New transportation technologies developed over succeeding generations significantly enhanced the speed of distribution of scholarly works. As the production and dissemination of scholarly information increased, so did the interest of commercial publishers who saw and responded to the growing marketplace for their products.

The 20th century brought an explosion of academic research and study and an explosive increase in publishing fueled by increasing numbers of faculty and students and increased federal and state funding for higher education, with both peaking in the late 1960s. Libraries also expanded at a rapid rate, investing increasingly large amounts of monetary and staff resources in acquiring and providing access to collections. During this same time commercial publishers increased their output in terms of both the number and size of publications, and invested heavily in printing, marketing, and distribution technologies and expertise. Many scholarly societies found it financially advantageous to move publication of their journals to commercial publishers. Since the 1960s the growth of library budgets has declined and, in many cases, this has resulted in significant decreases in buying power. Purchases of monographs declined and many academic libraries were also forced to undertake major serial cancellations.

Chestalene Pintozzi is assistant librarian on the Science-Engineering Team at the University of Arizona Library, Tucson; e-mail: Pintozzi@bird.library.arizona.edu

The past decade has brought astounding growth and development in electronic communication, publication, and dissemination of information. This phenomenon is seen by many as the beginning of a new age of scholarly communication with implications reaching far beyond simply changing the format of publications. Some see the emerging technologies of the Internet, the World Wide Web, and unknown others yet to come as fundamentally changing the way in which scholars work and communicate with each other. Libraries, universities, scholars, and publishers are just beginning to explore and exploit these resources.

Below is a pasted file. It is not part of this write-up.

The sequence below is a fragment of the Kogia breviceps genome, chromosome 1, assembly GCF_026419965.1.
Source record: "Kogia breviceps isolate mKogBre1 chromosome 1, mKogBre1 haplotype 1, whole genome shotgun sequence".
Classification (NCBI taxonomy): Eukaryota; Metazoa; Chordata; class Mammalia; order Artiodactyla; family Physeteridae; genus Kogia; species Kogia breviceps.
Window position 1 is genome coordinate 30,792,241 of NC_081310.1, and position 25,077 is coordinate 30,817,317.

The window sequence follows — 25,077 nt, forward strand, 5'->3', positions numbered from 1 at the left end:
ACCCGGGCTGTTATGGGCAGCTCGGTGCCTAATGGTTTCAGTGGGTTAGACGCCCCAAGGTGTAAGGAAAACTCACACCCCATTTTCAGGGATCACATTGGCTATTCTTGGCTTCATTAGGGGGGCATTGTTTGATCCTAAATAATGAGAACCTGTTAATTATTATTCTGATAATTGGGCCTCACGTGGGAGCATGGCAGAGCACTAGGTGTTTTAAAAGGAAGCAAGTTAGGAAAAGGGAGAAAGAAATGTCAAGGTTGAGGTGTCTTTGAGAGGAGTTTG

The role of librarians

As noted above, librarians have long been key players in the scholarly communication process. They identify, collect, and provide access to information needed to support research, teaching, and learning by current and future generations of faculty, students, and researchers. They are connected to both the world of academia and the world of publishing through their longstanding role in the information chain.

As faculty members, librarians understand the requirements of promotion, tenure, and grants, as well as the need to have scholarly works readily accessible. They have developed longstanding relationships with publishers and understand the economic realities of the publishing world. They also work with and are knowledgeable about technological developments that are providing new avenues of access to the results of scholarly endeavors. Librarians need to use their connections and knowledge to influence the future of scholarly communication and to define their role in that future.